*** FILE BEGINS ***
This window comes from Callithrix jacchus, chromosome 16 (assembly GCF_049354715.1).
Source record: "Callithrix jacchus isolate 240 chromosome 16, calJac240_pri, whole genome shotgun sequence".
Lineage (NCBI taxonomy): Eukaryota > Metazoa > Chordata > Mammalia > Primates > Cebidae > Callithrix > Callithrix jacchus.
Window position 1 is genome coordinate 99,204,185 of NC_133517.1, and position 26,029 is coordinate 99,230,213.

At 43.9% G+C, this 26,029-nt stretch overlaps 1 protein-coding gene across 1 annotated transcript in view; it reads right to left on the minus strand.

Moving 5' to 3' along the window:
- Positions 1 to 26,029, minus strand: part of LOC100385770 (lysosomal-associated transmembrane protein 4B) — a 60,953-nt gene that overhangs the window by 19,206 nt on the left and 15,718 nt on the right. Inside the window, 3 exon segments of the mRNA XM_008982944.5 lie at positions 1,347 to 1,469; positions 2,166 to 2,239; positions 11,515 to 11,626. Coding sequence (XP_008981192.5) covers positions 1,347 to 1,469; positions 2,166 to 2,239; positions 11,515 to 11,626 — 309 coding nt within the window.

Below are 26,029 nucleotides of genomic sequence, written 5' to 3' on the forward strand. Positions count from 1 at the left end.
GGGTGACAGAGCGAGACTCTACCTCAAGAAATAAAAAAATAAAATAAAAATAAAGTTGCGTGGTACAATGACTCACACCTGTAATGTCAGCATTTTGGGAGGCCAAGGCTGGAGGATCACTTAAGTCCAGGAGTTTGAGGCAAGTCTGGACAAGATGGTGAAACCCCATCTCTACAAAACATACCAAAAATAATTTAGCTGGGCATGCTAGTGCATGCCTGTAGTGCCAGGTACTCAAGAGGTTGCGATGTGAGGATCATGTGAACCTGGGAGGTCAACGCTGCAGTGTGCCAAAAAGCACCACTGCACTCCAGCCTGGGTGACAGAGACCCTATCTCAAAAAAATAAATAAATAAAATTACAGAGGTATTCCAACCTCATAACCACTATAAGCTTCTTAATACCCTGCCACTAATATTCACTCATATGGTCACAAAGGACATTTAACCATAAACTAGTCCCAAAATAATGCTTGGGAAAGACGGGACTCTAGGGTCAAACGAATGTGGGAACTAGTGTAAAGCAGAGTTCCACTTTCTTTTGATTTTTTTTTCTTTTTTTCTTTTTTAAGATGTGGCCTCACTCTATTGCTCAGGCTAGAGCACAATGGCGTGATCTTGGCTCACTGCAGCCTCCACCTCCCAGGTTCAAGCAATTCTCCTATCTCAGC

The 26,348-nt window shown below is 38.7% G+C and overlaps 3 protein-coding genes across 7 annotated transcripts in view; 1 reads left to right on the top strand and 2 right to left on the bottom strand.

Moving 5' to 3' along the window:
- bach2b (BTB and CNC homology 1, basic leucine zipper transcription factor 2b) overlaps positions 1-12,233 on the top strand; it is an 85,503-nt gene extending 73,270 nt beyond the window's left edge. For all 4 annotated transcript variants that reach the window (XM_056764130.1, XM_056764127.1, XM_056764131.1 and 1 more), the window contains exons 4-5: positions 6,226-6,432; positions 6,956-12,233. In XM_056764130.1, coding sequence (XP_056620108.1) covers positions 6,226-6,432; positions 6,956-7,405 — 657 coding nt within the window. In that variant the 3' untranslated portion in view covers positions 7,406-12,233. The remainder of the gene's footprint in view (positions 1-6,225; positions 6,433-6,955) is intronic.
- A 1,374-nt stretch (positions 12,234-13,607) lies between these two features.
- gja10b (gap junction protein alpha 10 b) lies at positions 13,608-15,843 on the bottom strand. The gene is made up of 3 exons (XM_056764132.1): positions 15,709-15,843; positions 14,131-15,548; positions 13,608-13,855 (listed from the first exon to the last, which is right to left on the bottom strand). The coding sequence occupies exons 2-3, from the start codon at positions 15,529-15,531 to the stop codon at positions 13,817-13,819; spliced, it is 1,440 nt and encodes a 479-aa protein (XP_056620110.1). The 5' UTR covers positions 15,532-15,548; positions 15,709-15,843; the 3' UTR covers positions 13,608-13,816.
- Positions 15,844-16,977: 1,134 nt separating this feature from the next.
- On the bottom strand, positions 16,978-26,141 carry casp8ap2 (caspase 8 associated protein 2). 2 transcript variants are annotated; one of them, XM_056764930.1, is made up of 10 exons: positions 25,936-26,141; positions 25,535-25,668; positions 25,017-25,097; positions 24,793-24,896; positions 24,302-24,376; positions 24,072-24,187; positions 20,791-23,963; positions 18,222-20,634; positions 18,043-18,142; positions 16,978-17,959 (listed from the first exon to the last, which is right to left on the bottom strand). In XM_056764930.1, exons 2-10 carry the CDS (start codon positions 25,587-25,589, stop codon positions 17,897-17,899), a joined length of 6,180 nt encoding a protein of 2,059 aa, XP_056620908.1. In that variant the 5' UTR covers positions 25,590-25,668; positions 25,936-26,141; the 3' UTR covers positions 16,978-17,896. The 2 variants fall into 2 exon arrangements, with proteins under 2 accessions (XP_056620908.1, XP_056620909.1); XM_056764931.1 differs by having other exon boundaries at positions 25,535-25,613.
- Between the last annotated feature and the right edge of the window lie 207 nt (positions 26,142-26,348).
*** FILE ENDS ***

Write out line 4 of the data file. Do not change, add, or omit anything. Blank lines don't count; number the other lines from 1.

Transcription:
Window position 1 is genome coordinate 99,204,185 of NC_133517.1, and position 26,029 is coordinate 99,230,213.